Feeling Hot Hot Hot?
Hotspots as focal points of conservation and
Questions we find interesting:
• Are hotspots good conservation
• In particular, are the 25 hotspots
proposed by Myers et al. good targets?
• Do marine hotspots exist?
• Are coral reefs hotspots or simply
• Are marine hotspots the same as
Why discuss hotspots?
• Targets of
conservation effort and
• Areas that can be
potentially useful for
understanding of local
patterns of biodiversity
Definitions of hotspots:
• High endemism and high threat (Myers et al.
• Relatively high species richness (Prendergast et
• High levels of rarity or endemism (Williams
• High complementarity (Araujo and Williams 2001)
• Concentrations of endangered species
Tour of Hotspot Literature
First mentioned ‘biodiversity
• Prendergast et al. 1993: Cross-taxon congruence,
rarity and species richness
• Williams 1996: Complementary areas as alternatives to
areas of richness as hotspots.
A review of hotspot definitions and their use for
et al. 2000:
Expands list of global terrestrial
Theoretical relevance of hotspots:
• Cross-taxon congruence
• Ecological transition zones
• Sampling effects
Hotspots in Myers et al.
defined ‘biodiversity hotspots’ as areas ‘where
exceptional concentrations of endemic species
are undergoing exceptional loss of habitat.’
1. An area must contain at least 0.5% or 1,500 of the
world’s 300,000 plant species as endemics.
2. A hotspot should have lost 70% or more of its
Myers et al. 2000:
25 global biodiversity hotspots, areas of high endemism and
Comparison: Hughes et al. and Roberts et al.
Central Indo-Pacific is
Cross taxon congruence in
species richnes patterns
Number of small range
fishes and corals
Cross-taxon centers of
Congruence of species
richness and endemicity
yes for corals, no for
fish, snails, and
Hotpots as conservation
Conservation recommendations of
Hughes et al. and Roberts et al.
• A ‘two pronged’ strategy for marine conservation
shifting focus from hotspots to preservation of
connectivity and genetic diversity for pandemic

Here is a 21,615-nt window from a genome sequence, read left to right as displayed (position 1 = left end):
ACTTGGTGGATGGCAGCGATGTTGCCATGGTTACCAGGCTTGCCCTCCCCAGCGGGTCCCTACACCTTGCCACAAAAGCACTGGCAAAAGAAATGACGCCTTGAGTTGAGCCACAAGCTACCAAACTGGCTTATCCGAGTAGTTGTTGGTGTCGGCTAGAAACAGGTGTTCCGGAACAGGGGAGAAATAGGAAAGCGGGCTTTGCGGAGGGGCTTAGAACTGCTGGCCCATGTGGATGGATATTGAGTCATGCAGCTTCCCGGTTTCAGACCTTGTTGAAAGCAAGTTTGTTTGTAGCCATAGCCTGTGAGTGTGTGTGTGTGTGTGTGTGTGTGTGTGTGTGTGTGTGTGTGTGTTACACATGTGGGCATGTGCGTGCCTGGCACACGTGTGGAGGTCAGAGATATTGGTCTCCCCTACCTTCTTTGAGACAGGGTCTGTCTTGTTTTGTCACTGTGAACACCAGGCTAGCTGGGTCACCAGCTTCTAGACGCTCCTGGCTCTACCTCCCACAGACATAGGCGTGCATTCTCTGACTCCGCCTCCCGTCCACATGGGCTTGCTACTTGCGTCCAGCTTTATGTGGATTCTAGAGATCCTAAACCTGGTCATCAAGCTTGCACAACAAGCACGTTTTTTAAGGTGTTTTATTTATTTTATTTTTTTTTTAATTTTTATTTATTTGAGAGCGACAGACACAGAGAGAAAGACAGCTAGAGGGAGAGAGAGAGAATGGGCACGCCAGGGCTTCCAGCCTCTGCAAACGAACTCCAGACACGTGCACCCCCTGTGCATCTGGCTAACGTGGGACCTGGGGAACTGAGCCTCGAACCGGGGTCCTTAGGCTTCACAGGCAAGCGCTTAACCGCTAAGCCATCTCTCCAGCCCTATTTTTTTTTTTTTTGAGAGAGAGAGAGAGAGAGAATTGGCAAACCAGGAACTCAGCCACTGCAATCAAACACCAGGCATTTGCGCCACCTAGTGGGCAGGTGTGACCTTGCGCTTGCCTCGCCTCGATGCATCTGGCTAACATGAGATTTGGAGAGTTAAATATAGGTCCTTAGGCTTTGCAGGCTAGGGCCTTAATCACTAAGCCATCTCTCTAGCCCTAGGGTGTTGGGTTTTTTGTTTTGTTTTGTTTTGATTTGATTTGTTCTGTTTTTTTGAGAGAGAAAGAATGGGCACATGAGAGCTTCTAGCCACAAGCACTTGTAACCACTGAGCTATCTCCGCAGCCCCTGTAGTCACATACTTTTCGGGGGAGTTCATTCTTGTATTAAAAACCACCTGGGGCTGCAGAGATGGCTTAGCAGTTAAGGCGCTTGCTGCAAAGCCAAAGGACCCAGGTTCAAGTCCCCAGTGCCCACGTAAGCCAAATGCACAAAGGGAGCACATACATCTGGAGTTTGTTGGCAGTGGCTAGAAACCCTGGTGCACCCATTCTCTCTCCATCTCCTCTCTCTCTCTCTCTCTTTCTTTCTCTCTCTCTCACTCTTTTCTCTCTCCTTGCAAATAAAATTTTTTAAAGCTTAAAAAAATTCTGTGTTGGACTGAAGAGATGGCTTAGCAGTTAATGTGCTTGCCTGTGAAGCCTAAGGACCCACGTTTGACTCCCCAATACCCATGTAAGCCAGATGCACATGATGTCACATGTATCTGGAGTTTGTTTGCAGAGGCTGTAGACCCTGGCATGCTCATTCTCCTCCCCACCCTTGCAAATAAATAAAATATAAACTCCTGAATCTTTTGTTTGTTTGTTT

species, as well as intensive protection of peripheral
areas with high endemism.
• A different ‘two pronged’ strategy to conserve
hotspots and areas of high richness not currently
classified as hotspots due to low habitat threat.
Roberts et al. 2002: Concordance in species
richness, level of threat, and concordance in range
hotspots be primary targets for
conservation? What about other habitats?
• Which elements of the Hughes and
Roberts conservation strategies can we
recommend, and do we have additional
• Is the definition of hotspot used by Myers
et al. an optimal definition?
Future directions for research:
• Continue the search for indicator species
of multi-taxon richness
• Continue the search for global hotspots in
• Quantify patterns of invertebrate diversity
• Knowledge of regional scale variation in
species richness and patterns of endemsim.
“We could go far towards safeguarding the
hotspots and thus a large proportion of all
species at risk for an average of $20 million
per hotspot per year over the next five years,
or $500 million annually. Although this is 12.5
times the annual average of the $400 million
spent on hotspots over the past decade, it is
still only twice the cost of a single Pathfinder
mission to Mars, which has been justified
largely on biodiversity grounds (the search for
-Myers et al. (Nature 2000)